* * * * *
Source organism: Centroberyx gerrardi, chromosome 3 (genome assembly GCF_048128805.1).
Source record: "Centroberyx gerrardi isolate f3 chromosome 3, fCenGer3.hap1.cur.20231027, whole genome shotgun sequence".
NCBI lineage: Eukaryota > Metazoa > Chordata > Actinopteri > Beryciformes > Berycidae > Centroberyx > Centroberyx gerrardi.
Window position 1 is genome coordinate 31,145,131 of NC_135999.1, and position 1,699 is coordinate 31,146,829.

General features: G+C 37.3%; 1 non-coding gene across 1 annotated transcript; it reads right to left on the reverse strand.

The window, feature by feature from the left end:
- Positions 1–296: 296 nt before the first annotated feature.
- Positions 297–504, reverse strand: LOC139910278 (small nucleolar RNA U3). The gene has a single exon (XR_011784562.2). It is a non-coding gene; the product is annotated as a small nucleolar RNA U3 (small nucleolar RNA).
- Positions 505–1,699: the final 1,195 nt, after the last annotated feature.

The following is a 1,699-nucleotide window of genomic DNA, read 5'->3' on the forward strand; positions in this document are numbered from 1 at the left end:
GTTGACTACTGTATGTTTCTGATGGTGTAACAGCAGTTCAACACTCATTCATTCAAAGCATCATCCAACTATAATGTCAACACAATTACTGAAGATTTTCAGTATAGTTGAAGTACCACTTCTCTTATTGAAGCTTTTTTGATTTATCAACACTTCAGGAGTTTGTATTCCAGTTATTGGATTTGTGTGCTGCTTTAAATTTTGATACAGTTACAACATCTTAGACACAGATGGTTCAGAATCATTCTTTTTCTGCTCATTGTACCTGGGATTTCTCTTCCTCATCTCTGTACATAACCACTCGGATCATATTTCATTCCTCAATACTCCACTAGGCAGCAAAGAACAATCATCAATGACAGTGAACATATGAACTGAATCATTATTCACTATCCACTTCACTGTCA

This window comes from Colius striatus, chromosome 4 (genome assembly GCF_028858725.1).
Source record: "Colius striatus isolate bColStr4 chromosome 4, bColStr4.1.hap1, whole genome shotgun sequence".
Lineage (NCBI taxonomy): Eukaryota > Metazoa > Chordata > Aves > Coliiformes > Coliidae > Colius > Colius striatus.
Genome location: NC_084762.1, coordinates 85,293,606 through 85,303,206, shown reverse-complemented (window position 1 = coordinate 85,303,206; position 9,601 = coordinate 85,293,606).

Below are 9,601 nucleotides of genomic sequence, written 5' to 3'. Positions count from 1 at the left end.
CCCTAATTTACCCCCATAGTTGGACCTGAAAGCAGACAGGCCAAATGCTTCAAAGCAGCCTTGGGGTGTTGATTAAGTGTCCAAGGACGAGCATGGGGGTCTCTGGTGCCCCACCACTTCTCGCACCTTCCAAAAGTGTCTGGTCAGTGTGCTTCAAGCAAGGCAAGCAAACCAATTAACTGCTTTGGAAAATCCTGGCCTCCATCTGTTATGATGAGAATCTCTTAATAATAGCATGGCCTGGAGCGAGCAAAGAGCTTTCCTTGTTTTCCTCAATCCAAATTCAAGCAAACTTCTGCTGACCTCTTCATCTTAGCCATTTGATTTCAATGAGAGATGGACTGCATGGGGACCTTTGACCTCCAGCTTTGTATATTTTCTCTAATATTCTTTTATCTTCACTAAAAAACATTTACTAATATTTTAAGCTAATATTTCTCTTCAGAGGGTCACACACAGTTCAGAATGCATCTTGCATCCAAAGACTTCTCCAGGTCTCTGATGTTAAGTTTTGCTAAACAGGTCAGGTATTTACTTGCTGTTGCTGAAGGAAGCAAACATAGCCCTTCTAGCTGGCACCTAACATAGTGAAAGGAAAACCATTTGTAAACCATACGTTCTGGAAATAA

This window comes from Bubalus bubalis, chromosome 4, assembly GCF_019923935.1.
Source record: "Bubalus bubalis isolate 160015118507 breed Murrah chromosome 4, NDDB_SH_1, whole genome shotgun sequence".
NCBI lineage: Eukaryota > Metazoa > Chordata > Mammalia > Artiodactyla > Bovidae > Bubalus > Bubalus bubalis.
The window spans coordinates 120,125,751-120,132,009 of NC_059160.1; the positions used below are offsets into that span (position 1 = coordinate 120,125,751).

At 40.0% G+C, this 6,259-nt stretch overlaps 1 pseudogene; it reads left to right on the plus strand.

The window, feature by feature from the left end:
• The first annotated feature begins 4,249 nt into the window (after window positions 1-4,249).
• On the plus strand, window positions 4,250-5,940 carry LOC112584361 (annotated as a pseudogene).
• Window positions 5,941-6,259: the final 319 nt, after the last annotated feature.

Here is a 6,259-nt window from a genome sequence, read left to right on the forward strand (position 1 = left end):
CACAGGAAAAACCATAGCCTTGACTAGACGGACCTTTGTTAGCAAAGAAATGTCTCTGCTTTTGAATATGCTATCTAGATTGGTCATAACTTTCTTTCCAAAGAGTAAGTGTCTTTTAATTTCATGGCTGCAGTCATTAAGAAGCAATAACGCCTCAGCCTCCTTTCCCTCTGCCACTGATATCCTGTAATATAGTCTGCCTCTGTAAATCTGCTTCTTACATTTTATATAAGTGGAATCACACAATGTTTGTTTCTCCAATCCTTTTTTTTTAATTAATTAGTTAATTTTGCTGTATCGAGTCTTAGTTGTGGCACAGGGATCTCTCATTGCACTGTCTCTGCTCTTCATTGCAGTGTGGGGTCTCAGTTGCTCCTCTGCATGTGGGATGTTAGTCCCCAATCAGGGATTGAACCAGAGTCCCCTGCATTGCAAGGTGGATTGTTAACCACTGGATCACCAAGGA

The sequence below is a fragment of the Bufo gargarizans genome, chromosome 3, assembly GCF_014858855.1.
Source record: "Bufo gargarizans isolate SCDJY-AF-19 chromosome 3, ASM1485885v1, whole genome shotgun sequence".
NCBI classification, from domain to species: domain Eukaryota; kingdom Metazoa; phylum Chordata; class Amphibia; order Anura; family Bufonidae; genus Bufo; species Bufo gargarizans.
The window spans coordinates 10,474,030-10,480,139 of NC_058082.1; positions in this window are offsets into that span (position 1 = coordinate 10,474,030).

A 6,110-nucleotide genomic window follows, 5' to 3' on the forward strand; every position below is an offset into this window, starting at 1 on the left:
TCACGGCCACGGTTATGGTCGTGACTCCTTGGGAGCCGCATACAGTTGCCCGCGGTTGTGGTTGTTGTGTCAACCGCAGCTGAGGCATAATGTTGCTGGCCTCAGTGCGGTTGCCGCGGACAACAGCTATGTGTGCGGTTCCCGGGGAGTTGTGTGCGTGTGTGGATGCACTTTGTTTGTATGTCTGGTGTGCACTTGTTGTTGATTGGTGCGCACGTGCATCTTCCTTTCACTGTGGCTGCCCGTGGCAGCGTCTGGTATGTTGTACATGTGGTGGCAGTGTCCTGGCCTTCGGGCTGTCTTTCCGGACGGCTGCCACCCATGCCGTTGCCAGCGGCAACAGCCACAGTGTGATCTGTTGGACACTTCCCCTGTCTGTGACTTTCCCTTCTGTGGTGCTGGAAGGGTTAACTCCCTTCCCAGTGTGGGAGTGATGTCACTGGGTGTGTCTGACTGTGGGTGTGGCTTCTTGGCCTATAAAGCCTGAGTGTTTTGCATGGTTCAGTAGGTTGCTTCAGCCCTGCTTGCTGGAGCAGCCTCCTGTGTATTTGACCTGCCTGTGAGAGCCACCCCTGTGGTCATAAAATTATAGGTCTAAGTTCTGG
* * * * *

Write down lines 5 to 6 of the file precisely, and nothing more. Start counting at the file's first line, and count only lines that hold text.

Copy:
General features: G+C 37.3%; 1 non-coding gene across 1 annotated transcript; it reads right to left on the reverse strand.

The window, feature by feature from the left end: